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Paul Clitheroe – planning is vital for retirement – don’t leave it to chance

Sep, 22, 2013 | No Comments | ipac Paul Clitheroe, my weekly view, Paul Clitheroe, wellbeing

The global financial crisis (GFC) hit many investors pretty hard – but none more so than retirees, according to HSBC’s latest Future of Retirement report.

The report is based on responses from 16,000 people across 15 countries including Australia, and its findings should sound a warning bell for anyone approaching retirement.

According to the HSBC survey, 79% of Australian retirees say their income fell upon retiring, with around four out of ten (41%) saying their income dropped by half.

Among retirees who experienced a fall in income, 59% blame the GFC for the cash squeeze. Other respondents pointed to unexpected events or expenses like adult kids moving back in to the family home or health-related costs.

Interestingly, one in three (32%) retirees who experienced a fall in income after leaving the workforce blamed insufficient planning. This alarming statistic highlights the need for all of us to lay foundations for retirement – a period of life that could last for 10, 20, maybe 30 years. It’s just too long a timeframe to take a “she’ll be right” approach to, and leave to chance.

There’s no doubt the investment portfolios of many retirees were seriously knocked around by the GFC, especially those who had a substantial investment in share markets, which experienced a disastrous run during late 2007/early 2008. Nonetheless if you retire at age 65, you could live for another two decades, and it’s almost certain that during this time asset markets will rise, and fall, possibly in several different cycles.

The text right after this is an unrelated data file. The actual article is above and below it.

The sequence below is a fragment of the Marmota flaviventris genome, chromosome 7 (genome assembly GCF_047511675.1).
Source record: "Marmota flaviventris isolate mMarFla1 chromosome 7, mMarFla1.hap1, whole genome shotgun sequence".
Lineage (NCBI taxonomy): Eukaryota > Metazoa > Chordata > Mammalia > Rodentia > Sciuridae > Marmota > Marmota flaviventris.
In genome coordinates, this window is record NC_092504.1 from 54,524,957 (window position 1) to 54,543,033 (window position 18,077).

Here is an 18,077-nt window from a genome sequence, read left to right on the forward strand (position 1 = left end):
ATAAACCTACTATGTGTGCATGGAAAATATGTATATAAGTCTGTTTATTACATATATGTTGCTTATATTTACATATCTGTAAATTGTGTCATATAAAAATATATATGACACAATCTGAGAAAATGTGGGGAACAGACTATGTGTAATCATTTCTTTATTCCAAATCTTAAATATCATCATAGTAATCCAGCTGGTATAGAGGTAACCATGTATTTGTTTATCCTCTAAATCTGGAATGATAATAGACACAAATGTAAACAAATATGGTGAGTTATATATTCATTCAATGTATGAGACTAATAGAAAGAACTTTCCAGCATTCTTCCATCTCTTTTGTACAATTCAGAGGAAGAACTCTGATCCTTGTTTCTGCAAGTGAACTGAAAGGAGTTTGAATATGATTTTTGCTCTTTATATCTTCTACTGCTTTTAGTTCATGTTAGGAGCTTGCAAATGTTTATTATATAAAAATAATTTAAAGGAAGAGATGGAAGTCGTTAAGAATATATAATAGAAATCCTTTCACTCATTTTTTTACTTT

The key to navigating the challenges posed by fluctuating asset markets and unpredictable life events is sensible financial planning. We all have different needs and expectations in retirement, and a good, properly qualified financial planner can offer a tailored strategy that will give you the benefit of regular income, the potential to earn capital gains, and the reassurance of a savings buffer to offer protection against the unexpected.

If you haven’t already formed a partnership with a financial planner, ask friends or family for a referral or contact the Financial Planning Association.

The money side of things is just one aspect to consider if you’re getting ready to wind down your working life. As a period of significant change, there are plenty of other issues to think about and prepare for, and accessing accurate information is important.

To help retirees make the adjustment, the Human Rights Commission has published a guide titled ‘Your Rights at Retirement’. It covers topics like carer’s benefits, senior’s cards, and even extends to subjects like re-skilling and employment support for those who are looking to shift down a gear and work part time before giving up work altogether. It also features a section on financial planning, something that is definitely worth a look.

You can download the guide for free from the Human Rights Commission website (www.humanrights.gov.au – click on ‘Publications). Or for more ideas on planning for retirement check out my book Making Money.

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